Medicaid Applicant’s Transfers to Her Children Before She Became Ill Not Subject to Penalty Period

A New York appeals court holds that transfers made by a Medicaid applicant before she was diagnosed with Parkinson’s disease were not transfers for less than market value, but that she failed to rebut the presumption that transfers made after the diagnosis were made in order to qualify for Medicaid. Underwood v. Zucker (N.Y. Sup. Ct., App. Div., 4th Dept., No. 749 TP 20-00184, Feb. 12, 2021).

Victoria Underwood had a habit of providing financial assistance to her daughter. In 2016, Ms. Underwood was diagnosed with Parkinson’s disease and her assistance to her daughter increased. In 2014, Ms. Underwood had loaned her son $10,000 to buy a vehicle. The son made inconsistent payments on the loan and didn’t make any payments after 2016. Ms. Underwood had also loaned another son $150,000 to start a business in 2014. The business went bankrupt and Ms. Underwood received only partial repayment of the loan. Ms. Underwood also made another loan to both her sons after being diagnosed with Parkinson’s in 2016. In 2018, Ms. Underwood entered a nursing home and applied for Medicaid. The Medicaid agency assessed a penalty period based on the transfers to her children.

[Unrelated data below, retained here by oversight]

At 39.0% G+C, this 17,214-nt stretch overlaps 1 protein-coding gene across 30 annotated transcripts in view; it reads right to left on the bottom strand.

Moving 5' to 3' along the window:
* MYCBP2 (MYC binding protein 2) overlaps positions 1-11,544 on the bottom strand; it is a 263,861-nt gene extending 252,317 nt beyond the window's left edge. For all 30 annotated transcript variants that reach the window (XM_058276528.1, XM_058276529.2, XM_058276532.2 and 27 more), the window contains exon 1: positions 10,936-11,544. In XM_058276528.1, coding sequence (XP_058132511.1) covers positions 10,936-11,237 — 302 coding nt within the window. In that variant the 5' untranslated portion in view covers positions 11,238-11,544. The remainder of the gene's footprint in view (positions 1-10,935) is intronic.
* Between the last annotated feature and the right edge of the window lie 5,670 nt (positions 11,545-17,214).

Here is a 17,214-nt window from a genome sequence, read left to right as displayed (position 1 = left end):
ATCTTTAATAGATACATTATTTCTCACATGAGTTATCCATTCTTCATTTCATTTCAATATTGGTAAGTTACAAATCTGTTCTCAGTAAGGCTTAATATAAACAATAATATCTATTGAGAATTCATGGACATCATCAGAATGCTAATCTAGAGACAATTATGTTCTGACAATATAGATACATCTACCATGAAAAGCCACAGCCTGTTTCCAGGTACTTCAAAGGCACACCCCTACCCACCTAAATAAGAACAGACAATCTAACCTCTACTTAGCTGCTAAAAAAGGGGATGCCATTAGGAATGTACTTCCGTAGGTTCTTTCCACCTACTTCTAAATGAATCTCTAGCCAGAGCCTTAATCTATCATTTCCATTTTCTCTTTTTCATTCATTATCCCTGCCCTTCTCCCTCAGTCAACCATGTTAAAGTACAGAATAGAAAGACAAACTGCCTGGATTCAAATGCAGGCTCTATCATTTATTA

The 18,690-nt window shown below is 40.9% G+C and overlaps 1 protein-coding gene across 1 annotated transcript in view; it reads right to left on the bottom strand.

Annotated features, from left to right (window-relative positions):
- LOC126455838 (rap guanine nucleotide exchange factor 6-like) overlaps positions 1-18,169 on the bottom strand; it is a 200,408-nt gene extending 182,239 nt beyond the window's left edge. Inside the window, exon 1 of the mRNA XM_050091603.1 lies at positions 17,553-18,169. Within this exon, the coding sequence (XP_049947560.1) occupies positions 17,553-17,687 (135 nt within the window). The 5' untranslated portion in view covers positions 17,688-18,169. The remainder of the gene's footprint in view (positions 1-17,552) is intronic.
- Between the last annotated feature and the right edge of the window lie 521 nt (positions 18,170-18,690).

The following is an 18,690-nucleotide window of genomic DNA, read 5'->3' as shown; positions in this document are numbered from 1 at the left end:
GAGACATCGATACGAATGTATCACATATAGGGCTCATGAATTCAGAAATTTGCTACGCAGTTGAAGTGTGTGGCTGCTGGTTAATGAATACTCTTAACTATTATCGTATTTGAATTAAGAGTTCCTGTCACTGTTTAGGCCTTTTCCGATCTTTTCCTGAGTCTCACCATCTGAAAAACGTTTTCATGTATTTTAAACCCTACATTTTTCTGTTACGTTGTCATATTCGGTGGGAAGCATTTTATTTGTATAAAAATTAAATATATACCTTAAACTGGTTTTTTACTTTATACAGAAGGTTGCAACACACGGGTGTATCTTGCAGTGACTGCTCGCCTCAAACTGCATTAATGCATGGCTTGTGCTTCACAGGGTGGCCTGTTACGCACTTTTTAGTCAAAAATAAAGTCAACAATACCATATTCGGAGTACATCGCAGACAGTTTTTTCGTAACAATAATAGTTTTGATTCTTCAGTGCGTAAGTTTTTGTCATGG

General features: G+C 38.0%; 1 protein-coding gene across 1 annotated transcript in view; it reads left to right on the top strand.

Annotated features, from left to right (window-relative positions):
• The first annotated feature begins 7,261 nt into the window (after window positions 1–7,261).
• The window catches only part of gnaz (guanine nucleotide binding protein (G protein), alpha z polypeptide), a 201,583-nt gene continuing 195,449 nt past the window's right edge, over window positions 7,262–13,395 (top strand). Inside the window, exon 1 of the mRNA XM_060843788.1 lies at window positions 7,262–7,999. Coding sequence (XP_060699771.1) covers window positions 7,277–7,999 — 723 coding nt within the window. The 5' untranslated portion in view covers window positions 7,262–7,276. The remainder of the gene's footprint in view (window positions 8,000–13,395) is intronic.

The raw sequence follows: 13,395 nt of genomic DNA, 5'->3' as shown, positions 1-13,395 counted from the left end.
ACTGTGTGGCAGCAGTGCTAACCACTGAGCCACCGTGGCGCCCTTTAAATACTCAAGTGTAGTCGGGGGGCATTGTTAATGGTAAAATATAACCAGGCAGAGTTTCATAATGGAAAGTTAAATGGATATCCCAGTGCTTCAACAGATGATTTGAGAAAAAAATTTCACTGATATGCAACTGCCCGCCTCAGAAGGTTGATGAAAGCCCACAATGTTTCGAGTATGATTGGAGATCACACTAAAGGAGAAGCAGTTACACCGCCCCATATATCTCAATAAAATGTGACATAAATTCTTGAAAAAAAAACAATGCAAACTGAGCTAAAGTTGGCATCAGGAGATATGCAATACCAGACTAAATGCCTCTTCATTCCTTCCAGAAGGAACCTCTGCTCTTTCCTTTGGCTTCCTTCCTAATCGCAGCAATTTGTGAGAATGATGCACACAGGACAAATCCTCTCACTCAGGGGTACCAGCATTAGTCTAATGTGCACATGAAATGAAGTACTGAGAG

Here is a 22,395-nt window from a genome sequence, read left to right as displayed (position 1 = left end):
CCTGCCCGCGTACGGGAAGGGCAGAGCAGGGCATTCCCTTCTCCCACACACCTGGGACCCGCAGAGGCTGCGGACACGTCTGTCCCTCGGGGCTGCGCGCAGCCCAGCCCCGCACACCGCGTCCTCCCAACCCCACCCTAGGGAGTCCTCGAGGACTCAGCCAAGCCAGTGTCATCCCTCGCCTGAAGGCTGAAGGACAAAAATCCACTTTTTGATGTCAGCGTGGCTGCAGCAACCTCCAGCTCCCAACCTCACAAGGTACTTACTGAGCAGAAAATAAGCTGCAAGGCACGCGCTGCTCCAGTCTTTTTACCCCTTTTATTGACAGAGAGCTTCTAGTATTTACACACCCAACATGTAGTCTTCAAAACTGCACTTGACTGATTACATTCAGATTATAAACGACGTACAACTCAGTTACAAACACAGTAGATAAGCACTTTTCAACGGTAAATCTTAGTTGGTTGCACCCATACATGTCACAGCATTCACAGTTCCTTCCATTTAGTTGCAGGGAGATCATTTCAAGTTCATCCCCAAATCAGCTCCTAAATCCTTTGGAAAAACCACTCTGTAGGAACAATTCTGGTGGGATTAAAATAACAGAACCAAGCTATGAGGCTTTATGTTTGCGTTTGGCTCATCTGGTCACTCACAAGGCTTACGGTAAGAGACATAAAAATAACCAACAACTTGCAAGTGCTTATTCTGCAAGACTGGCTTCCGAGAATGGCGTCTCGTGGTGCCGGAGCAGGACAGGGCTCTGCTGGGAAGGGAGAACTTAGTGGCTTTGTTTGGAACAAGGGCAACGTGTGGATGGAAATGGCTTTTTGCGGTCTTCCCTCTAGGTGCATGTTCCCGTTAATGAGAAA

Ms. Underwood appealed, arguing that the transfers were not made in anticipation of applying for Medicaid. After a hearing, the state agreed with the penalty, and Ms. Underwood appealed to court. 

The New York Supreme Court, Appellate Division, Fourth Department, modifies the penalty period. According to the court, the transfers to Ms. Underwood’s daughter that were made before 2016 were part of a habit of gifting, so they were not subject to a penalty period, but Ms. Underwood did not rebut the presumption that the transfers after 2016 were made in order to qualify for Medicaid. In addition, the court finds that the loan to the son to start a business was also not subject to a penalty period because the loan documents complied with federal law and the loan was made while Ms. Underwood was healthy. On the other hand, the court rules that the unpaid balance of the loan for the car became a transfer for less than market value after the son stopped repaying the loan. Finally, the court holds that the loan made after Ms. Underwood was diagnosed with Parkinson’s is an uncompensated transfer. 

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